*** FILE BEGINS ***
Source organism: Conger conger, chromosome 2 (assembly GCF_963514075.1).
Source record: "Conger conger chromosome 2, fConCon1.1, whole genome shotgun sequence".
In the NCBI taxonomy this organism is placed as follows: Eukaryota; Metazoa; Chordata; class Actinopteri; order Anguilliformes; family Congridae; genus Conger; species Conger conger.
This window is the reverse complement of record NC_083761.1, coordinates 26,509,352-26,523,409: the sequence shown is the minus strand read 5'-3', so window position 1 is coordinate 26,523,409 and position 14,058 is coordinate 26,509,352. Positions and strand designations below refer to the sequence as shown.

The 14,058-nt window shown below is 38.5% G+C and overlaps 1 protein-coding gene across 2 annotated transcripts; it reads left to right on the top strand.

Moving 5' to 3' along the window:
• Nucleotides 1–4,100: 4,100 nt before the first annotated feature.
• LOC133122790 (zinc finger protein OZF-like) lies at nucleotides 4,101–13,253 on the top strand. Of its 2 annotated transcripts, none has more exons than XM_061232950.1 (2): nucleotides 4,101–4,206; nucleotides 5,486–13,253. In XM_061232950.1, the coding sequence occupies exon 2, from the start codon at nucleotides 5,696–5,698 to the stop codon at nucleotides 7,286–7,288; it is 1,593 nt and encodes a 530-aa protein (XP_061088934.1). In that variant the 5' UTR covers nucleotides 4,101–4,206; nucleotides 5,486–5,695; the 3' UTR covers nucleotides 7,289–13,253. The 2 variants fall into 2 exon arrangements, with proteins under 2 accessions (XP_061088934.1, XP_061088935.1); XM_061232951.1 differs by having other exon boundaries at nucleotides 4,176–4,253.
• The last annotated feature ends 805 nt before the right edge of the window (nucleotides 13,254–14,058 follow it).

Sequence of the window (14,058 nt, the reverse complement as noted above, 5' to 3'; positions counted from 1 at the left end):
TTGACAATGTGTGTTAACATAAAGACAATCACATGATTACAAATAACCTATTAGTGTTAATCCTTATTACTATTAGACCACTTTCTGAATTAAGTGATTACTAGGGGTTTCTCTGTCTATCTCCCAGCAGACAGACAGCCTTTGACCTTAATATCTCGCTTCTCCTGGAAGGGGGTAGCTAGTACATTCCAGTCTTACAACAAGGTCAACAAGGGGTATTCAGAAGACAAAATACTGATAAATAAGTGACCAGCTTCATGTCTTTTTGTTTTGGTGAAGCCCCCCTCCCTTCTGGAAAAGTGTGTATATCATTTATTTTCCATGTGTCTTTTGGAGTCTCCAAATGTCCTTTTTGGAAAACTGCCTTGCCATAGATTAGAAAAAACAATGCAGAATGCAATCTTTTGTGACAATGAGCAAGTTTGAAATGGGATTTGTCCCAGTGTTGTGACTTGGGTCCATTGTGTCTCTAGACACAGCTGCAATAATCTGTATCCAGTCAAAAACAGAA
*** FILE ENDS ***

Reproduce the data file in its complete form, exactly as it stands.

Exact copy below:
Source organism: Conger conger, chromosome 2 (assembly GCF_963514075.1).
Source record: "Conger conger chromosome 2, fConCon1.1, whole genome shotgun sequence".
In the NCBI taxonomy this organism is placed as follows: Eukaryota; Metazoa; Chordata; class Actinopteri; order Anguilliformes; family Congridae; genus Conger; species Conger conger.
This window is the reverse complement of record NC_083761.1, coordinates 26,509,352-26,523,409: the sequence shown is the minus strand read 5'-3', so window position 1 is coordinate 26,523,409 and position 14,058 is coordinate 26,509,352. Positions and strand designations below refer to the sequence as shown.

The 14,058-nt window shown below is 38.5% G+C and overlaps 1 protein-coding gene across 2 annotated transcripts; it reads left to right on the top strand.

Moving 5' to 3' along the window:
• Nucleotides 1–4,100: 4,100 nt before the first annotated feature.
• LOC133122790 (zinc finger protein OZF-like) lies at nucleotides 4,101–13,253 on the top strand. Of its 2 annotated transcripts, none has more exons than XM_061232950.1 (2): nucleotides 4,101–4,206; nucleotides 5,486–13,253. In XM_061232950.1, the coding sequence occupies exon 2, from the start codon at nucleotides 5,696–5,698 to the stop codon at nucleotides 7,286–7,288; it is 1,593 nt and encodes a 530-aa protein (XP_061088934.1). In that variant the 5' UTR covers nucleotides 4,101–4,206; nucleotides 5,486–5,695; the 3' UTR covers nucleotides 7,289–13,253. The 2 variants fall into 2 exon arrangements, with proteins under 2 accessions (XP_061088934.1, XP_061088935.1); XM_061232951.1 differs by having other exon boundaries at nucleotides 4,176–4,253.
• The last annotated feature ends 805 nt before the right edge of the window (nucleotides 13,254–14,058 follow it).

Sequence of the window (14,058 nt, the reverse complement as noted above, 5' to 3'; positions counted from 1 at the left end):
TTGACAATGTGTGTTAACATAAAGACAATCACATGATTACAAATAACCTATTAGTGTTAATCCTTATTACTATTAGACCACTTTCTGAATTAAGTGATTACTAGGGGTTTCTCTGTCTATCTCCCAGCAGACAGACAGCCTTTGACCTTAATATCTCGCTTCTCCTGGAAGGGGGTAGCTAGTACATTCCAGTCTTACAACAAGGTCAACAAGGGGTATTCAGAAGACAAAATACTGATAAATAAGTGACCAGCTTCATGTCTTTTTGTTTTGGTGAAGCCCCCCTCCCTTCTGGAAAAGTGTGTATATCATTTATTTTCCATGTGTCTTTTGGAGTCTCCAAATGTCCTTTTTGGAAAACTGCCTTGCCATAGATTAGAAAAAACAATGCAGAATGCAATCTTTTGTGACAATGAGCAAGTTTGAAATGGGATTTGTCCCAGTGTTGTGACTTGGGTCCATTGTGTCTCTAGACACAGCTGCAATAATCTGTATCCAGTCAAAAACAGAA